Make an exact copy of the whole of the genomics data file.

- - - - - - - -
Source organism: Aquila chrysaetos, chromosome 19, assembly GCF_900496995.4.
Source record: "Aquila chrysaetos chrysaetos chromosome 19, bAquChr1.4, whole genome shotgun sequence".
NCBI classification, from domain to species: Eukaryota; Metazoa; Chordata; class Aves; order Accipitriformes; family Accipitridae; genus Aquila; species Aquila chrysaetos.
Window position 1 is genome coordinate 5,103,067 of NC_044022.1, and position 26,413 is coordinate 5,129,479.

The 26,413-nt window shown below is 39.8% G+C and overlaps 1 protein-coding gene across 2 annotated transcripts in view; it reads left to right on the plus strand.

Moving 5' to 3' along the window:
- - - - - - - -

Source organism: Aquila chrysaetos, chromosome 19, assembly GCF_900496995.4.
Source record: "Aquila chrysaetos chrysaetos chromosome 19, bAquChr1.4, whole genome shotgun sequence".
NCBI classification, from domain to species: Eukaryota; Metazoa; Chordata; class Aves; order Accipitriformes; family Accipitridae; genus Aquila; species Aquila chrysaetos.
Window position 1 is genome coordinate 5,103,067 of NC_044022.1, and position 26,413 is coordinate 5,129,479.

The 26,413-nt window shown below is 39.8% G+C and overlaps 1 protein-coding gene across 2 annotated transcripts in view; it reads left to right on the plus strand.

Moving 5' to 3' along the window: